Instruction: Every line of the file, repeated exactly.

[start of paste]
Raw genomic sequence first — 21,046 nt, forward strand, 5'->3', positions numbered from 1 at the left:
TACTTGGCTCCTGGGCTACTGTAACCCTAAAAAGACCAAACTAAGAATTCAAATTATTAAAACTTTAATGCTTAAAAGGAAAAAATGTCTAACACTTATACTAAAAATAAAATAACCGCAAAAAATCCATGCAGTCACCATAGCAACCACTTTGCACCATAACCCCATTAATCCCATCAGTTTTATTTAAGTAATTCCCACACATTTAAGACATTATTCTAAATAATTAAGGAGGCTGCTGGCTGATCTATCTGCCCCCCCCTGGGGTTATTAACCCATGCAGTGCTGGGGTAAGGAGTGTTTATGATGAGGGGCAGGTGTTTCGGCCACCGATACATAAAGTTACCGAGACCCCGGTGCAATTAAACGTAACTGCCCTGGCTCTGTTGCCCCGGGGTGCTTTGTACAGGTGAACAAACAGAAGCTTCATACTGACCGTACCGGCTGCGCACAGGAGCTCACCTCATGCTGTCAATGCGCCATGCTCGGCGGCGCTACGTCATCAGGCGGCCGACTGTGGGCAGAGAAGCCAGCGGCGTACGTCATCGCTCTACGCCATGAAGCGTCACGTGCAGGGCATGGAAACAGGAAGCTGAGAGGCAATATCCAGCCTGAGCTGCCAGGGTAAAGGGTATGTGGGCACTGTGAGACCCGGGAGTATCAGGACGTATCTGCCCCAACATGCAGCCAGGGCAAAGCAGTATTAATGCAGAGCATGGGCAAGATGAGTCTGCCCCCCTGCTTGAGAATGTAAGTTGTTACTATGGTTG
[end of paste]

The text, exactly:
Raw genomic sequence first — 21,046 nt, forward strand, 5'->3', positions numbered from 1 at the left:
TACTTGGCTCCTGGGCTACTGTAACCCTAAAAAGACCAAACTAAGAATTCAAATTATTAAAACTTTAATGCTTAAAAGGAAAAAATGTCTAACACTTATACTAAAAATAAAATAACCGCAAAAAATCCATGCAGTCACCATAGCAACCACTTTGCACCATAACCCCATTAATCCCATCAGTTTTATTTAAGTAATTCCCACACATTTAAGACATTATTCTAAATAATTAAGGAGGCTGCTGGCTGATCTATCTGCCCCCCCCTGGGGTTATTAACCCATGCAGTGCTGGGGTAAGGAGTGTTTATGATGAGGGGCAGGTGTTTCGGCCACCGATACATAAAGTTACCGAGACCCCGGTGCAATTAAACGTAACTGCCCTGGCTCTGTTGCCCCGGGGTGCTTTGTACAGGTGAACAAACAGAAGCTTCATACTGACCGTACCGGCTGCGCACAGGAGCTCACCTCATGCTGTCAATGCGCCATGCTCGGCGGCGCTACGTCATCAGGCGGCCGACTGTGGGCAGAGAAGCCAGCGGCGTACGTCATCGCTCTACGCCATGAAGCGTCACGTGCAGGGCATGGAAACAGGAAGCTGAGAGGCAATATCCAGCCTGAGCTGCCAGGGTAAAGGGTATGTGGGCACTGTGAGACCCGGGAGTATCAGGACGTATCTGCCCCAACATGCAGCCAGGGCAAAGCAGTATTAATGCAGAGCATGGGCAAGATGAGTCTGCCCCCCTGCTTGAGAATGTAAGTTGTTACTATGGTTG